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Hum Mol Genet. 1996 Nov;5(11):1835-40.

A novel heteroplasmic tRNAleu(CUN) mtDNA point mutation in a sporadic patient with mitochondrial encephalomyopathy segregates rapidly in skeletal muscle and suggests an approach to therapy.

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  • 1Montreal Neurological Institute, Quebec, Canada.

Abstract

A novel mtDNA point mutation was detected in the tRNAleu(CUN) gene (G to A at position 12315) in a sporadic patient with chronic progressive external ophthalmoplegia, ptosis, limb weakness, sensorineural hearing loss and a pigmentary retinopathy. The mutation disrupts base pairing in the T psi C stem at a site which has been conserved throughout evolution. Although the other mtDNA tRNAleu gene (UUR) is a hotspot for mutation, this is the first pathogenic mutation to be reported in the gene coding for tRNAleu(CUN). MtDNAs carrying the mutation constituted 94% of total mtDNAs in two separate muscle biopsies. Single fibre analysis showed that skeletal muscle fibres without detectable cytochrome c oxidase activity (COX-ve fibres) contained predominantly mutant mtDNAs (93-98%) while fibres with apparently normal COX activity had up to 90% mutant mtDNAs, demonstrating that the G12315A mutation is functionally recessive. Immunofluorescence studies with specific antibodies to mtDNA- or nuclear-encoded subunits of COX were consistent with a defect in mitochondrial protein translation. The mutation was not present in blood cells or cultured fibroblasts and surprisingly, it could not be detected in satellite cells cultured from the patient's muscle. This pattern, which may by typical of patients who have inherited new germline pathogenic mtDNA mutations, possibly reflects loss of the mutation by random genetic drift in mitotic tissues and proliferation of mitochondria containing the mutant mtDNA in post-mitotic cells. The absence of mtDNA carrying the mutation in satellite cells suggests that regeneration of skeletal muscle fibres from satellite cells could restore a wild-type mtDNA genotype and normal muscle function.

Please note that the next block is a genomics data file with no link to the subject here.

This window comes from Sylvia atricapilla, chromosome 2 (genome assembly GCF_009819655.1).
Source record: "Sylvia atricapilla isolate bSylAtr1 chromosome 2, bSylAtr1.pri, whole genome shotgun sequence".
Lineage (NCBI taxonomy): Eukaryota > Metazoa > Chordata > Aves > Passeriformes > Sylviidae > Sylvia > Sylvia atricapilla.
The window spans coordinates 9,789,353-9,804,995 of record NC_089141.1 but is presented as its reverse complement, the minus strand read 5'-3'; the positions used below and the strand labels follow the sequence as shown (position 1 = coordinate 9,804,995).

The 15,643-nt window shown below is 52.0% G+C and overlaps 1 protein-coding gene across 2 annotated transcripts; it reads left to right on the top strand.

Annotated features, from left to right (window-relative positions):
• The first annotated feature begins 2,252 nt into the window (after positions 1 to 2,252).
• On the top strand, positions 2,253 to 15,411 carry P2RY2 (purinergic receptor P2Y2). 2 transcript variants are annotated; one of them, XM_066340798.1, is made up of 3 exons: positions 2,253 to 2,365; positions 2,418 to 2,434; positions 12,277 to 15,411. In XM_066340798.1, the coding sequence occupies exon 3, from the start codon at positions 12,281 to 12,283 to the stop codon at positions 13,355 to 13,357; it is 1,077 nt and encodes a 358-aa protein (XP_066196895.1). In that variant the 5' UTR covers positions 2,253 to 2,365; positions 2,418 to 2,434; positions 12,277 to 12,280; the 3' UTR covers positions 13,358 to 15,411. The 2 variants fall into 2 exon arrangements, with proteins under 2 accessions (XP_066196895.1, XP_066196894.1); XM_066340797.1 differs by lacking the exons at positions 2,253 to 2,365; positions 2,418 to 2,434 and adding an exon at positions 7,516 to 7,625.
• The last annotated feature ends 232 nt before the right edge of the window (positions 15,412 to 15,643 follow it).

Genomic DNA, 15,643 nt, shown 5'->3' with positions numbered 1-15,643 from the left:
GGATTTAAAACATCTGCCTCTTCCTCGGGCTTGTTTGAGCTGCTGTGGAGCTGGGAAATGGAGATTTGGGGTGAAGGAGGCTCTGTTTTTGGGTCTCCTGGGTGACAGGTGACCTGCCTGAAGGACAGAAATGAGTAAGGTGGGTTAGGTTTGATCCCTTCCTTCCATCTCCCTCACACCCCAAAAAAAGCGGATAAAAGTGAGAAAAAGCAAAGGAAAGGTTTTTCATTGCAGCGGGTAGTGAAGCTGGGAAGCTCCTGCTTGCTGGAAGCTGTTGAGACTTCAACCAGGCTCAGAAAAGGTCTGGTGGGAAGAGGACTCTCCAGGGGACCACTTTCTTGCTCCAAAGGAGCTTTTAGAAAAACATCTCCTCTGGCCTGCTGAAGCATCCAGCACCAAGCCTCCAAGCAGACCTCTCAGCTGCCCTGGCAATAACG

PMID:
8923013
[PubMed - indexed for MEDLINE]
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